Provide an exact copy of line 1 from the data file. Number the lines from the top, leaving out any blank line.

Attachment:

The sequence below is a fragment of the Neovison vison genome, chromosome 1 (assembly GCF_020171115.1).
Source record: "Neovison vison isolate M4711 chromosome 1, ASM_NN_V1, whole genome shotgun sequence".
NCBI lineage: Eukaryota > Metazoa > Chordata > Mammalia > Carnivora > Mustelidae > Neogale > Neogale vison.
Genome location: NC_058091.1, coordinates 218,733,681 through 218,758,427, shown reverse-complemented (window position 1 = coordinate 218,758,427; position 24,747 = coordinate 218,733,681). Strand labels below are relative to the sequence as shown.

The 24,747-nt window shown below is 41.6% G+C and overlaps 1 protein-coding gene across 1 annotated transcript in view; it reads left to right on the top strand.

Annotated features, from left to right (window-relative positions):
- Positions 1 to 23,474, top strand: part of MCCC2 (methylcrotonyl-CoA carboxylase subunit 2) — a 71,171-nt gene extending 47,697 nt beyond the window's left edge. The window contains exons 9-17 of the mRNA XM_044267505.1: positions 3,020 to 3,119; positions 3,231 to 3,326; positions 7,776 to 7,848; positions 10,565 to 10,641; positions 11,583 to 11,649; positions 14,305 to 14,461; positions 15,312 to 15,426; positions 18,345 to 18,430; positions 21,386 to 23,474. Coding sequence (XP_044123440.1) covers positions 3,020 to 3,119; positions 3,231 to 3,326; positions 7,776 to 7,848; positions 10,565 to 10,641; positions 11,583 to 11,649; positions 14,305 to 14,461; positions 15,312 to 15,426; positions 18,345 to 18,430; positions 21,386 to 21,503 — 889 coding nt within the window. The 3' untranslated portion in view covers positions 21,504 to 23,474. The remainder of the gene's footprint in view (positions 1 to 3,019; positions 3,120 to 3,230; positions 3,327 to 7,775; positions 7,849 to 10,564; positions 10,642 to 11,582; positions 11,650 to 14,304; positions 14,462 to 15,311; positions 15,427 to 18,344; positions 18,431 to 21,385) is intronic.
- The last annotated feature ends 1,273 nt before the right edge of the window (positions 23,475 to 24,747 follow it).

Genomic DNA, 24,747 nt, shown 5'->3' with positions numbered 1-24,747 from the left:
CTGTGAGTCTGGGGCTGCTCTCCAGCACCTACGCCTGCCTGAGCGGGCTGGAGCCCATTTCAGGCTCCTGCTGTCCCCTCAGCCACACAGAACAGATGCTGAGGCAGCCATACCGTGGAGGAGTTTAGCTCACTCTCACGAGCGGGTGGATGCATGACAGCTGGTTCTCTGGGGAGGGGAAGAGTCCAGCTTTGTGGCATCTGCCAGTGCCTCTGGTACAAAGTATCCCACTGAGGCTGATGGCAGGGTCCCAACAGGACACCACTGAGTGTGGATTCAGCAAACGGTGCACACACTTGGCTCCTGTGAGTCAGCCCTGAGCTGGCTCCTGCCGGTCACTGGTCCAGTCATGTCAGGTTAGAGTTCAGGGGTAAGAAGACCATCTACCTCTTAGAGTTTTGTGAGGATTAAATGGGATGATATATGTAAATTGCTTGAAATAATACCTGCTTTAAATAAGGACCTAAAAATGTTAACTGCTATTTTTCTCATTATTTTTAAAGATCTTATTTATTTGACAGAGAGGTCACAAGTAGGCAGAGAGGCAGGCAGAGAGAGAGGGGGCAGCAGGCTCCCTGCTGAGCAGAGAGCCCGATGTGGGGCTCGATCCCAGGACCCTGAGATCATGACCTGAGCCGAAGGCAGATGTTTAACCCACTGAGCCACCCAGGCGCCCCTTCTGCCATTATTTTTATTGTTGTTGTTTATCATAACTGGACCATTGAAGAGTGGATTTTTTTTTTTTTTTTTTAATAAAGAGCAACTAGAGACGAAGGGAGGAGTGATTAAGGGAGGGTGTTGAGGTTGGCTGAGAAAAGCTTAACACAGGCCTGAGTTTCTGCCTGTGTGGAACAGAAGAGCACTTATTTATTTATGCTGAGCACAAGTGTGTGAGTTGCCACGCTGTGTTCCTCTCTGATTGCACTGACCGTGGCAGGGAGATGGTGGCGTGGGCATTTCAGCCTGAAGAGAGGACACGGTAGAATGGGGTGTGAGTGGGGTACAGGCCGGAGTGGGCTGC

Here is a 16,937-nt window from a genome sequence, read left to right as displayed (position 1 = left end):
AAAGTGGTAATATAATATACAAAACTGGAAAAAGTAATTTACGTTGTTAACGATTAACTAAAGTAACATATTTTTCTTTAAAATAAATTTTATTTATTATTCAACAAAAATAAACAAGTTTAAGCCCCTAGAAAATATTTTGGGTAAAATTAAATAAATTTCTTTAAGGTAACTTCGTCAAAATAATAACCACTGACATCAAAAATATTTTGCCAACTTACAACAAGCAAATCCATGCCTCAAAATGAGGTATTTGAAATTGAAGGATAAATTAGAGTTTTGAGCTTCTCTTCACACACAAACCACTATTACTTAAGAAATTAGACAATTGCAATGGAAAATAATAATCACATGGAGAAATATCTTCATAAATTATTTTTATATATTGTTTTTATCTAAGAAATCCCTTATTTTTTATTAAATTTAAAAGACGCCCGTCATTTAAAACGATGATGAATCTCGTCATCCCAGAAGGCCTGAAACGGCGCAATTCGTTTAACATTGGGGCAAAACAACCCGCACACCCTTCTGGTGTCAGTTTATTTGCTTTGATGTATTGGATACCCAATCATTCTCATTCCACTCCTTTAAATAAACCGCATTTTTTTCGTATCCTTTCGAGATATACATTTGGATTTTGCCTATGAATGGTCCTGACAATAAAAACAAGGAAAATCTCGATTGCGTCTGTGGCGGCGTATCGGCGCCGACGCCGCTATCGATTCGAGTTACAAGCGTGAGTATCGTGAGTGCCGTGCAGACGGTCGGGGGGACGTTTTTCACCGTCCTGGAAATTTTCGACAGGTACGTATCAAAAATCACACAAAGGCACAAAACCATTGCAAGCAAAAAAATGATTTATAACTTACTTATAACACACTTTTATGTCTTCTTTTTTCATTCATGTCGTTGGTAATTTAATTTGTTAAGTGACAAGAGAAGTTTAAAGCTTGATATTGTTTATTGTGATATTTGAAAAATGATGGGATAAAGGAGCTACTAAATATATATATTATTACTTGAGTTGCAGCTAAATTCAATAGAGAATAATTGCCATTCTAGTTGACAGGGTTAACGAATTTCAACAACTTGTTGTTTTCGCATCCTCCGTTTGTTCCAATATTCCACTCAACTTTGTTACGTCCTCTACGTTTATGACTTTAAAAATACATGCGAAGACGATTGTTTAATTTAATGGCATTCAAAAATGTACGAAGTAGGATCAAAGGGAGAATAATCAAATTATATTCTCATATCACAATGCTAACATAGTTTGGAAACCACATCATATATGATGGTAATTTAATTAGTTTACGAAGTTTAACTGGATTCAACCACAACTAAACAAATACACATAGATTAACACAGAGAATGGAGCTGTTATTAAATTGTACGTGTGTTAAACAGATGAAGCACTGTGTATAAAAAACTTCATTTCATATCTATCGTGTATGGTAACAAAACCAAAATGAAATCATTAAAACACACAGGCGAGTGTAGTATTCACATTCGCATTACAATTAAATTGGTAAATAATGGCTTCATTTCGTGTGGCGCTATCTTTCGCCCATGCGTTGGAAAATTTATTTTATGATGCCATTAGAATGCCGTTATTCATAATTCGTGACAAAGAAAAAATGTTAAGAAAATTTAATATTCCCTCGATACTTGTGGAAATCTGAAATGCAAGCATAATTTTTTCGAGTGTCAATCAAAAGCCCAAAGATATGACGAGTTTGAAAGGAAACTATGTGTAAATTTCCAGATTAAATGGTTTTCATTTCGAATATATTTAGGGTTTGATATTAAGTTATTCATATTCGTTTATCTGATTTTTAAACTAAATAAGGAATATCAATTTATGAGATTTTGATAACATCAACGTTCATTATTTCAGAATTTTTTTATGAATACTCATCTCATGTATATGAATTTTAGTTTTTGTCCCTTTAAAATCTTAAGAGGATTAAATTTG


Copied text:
The sequence below is a fragment of the Neovison vison genome, chromosome 1 (assembly GCF_020171115.1).